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T Levels were established to strengthen the technical education system in England and give young people the knowledge and skills that employers look for.
Combining theoretical knowledge with experience in the real world of work, T Levels give students a head start in their future, whether that's employment, a higher apprenticeship or further education.
How T Levels have been developed
T Levels were developed following recommendations from the Independent Panel on Technical Education, which aimed to streamline technical education and provide a new high-quality technical option for students aged 16 to 19.
Employers and providers have worked together to develop each T Level, and groups of employers have defined the skills and requirements for each course.
This ensures that T Level students will develop the technical knowledge and skills required by employers in that industry.
How T Levels compare to apprenticeships
T Levels are different from apprenticeships, but based on the same standards.
Apprenticeships are typically 80% on-the-job and 20% in the classroom, and are more suited to those who are ready to enter the workforce at age 16.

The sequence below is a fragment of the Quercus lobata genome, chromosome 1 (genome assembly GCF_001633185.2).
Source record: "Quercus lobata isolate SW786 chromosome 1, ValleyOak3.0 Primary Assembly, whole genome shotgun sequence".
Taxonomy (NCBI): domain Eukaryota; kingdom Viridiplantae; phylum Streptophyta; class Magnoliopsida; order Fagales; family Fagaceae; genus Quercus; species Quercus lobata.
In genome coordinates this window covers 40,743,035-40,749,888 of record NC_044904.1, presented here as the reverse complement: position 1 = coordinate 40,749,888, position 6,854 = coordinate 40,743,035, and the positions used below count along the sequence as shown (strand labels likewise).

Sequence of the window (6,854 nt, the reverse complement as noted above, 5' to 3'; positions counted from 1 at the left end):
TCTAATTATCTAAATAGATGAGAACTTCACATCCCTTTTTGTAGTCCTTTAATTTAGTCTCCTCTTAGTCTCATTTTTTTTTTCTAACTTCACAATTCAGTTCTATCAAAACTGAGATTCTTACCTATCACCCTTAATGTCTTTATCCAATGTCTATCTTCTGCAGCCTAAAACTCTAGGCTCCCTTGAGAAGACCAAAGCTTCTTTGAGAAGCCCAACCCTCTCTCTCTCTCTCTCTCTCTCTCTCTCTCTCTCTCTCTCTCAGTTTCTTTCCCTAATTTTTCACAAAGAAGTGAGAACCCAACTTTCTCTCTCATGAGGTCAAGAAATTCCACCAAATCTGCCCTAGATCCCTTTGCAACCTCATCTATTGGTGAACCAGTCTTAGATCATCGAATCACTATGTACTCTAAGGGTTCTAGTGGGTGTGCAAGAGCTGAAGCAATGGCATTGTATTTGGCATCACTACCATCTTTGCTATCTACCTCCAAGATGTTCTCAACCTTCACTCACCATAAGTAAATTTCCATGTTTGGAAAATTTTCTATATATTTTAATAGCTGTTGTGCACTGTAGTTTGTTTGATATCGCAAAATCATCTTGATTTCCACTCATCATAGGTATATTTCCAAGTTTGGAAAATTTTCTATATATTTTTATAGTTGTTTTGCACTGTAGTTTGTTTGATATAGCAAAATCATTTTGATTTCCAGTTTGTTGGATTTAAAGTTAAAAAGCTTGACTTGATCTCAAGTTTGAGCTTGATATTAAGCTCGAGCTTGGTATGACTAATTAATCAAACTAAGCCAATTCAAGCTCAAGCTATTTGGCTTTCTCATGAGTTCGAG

T Levels involve more classroom study than apprenticeships and prepare students for work, further training or further study.
Schools and colleges set their own entry requirements for T Levels.
Students who have not already achieved grade 4 maths and English at GCSE, will be required to work towards them alongside their T Level.
And if students aren't ready to start a T Level after GSCEs, the 1-year T Level Transition Programme can provide additional support to help them prepare.
Speak to your local T Level school or college to find out more about entry requirements and the T Level Transition Programme.
Options after T Levels
T Levels equip young people with the knowledge and skills they need for a successful future.
In 2022, 71% of students who applied to university secured a place, while other T Level graduates moved into employment and higher apprenticeships.